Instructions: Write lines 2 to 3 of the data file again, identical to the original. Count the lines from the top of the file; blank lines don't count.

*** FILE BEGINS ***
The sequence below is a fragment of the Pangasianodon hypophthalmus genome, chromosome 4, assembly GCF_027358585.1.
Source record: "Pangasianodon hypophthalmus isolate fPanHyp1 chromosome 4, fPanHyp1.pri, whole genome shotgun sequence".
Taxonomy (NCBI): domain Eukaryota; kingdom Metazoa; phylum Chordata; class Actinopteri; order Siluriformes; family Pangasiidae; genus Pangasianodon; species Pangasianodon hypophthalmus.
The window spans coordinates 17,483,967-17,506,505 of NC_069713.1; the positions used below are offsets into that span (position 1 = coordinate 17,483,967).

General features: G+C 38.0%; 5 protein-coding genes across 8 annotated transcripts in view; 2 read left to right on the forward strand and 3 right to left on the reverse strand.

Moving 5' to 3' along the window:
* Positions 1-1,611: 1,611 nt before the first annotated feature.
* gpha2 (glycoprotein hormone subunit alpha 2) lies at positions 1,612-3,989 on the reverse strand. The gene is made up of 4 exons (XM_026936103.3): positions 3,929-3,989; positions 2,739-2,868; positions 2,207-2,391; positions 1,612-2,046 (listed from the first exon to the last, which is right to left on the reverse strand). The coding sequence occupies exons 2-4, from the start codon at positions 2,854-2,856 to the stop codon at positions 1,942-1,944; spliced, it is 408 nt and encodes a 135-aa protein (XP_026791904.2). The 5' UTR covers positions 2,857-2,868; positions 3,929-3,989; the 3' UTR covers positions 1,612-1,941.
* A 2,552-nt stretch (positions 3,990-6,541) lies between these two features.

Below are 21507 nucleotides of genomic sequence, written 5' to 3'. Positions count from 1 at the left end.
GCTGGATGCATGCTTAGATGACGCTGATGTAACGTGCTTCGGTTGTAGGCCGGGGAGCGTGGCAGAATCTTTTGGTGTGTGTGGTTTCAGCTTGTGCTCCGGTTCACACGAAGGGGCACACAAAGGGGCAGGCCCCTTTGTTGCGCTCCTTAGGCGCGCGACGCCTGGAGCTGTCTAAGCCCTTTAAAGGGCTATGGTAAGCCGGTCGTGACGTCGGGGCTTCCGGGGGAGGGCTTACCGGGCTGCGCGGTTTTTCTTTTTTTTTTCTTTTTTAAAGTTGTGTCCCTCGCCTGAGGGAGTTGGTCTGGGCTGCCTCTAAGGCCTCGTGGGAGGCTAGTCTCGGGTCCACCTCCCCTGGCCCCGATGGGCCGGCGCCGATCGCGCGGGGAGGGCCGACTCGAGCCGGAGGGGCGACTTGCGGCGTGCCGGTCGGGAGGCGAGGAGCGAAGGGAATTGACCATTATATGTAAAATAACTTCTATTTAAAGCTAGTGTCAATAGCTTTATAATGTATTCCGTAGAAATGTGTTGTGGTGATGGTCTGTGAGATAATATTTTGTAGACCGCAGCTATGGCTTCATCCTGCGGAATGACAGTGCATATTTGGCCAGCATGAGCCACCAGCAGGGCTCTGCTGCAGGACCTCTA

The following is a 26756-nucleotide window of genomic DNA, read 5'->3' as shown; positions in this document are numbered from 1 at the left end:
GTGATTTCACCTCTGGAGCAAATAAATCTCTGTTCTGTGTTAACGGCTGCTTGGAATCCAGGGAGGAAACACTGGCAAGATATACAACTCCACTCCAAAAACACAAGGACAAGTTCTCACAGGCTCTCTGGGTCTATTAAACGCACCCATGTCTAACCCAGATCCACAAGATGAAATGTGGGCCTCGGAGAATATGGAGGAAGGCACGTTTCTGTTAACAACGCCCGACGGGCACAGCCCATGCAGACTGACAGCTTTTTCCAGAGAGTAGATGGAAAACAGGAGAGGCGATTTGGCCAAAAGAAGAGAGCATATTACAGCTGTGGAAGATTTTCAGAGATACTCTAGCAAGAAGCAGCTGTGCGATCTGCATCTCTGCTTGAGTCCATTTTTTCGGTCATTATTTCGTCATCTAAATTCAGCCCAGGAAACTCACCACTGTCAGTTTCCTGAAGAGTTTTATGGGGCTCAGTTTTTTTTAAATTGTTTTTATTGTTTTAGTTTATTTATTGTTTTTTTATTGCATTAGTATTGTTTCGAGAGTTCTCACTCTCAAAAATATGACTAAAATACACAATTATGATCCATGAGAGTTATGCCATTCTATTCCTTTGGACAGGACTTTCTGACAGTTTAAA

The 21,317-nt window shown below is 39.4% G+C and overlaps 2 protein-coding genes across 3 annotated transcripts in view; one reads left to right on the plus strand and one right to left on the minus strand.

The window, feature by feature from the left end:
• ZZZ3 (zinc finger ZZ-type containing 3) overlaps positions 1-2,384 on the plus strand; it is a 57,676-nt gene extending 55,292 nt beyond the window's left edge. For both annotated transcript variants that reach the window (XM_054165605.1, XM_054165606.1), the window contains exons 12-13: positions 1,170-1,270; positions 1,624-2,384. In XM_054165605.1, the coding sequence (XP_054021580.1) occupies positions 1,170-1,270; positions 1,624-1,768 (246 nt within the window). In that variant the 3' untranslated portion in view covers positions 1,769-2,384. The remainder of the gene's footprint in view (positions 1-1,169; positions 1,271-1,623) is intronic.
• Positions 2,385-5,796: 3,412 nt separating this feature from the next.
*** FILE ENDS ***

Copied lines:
Source record: "Pangasianodon hypophthalmus isolate fPanHyp1 chromosome 4, fPanHyp1.pri, whole genome shotgun sequence".
Taxonomy (NCBI): domain Eukaryota; kingdom Metazoa; phylum Chordata; class Actinopteri; order Siluriformes; family Pangasiidae; genus Pangasianodon; species Pangasianodon hypophthalmus.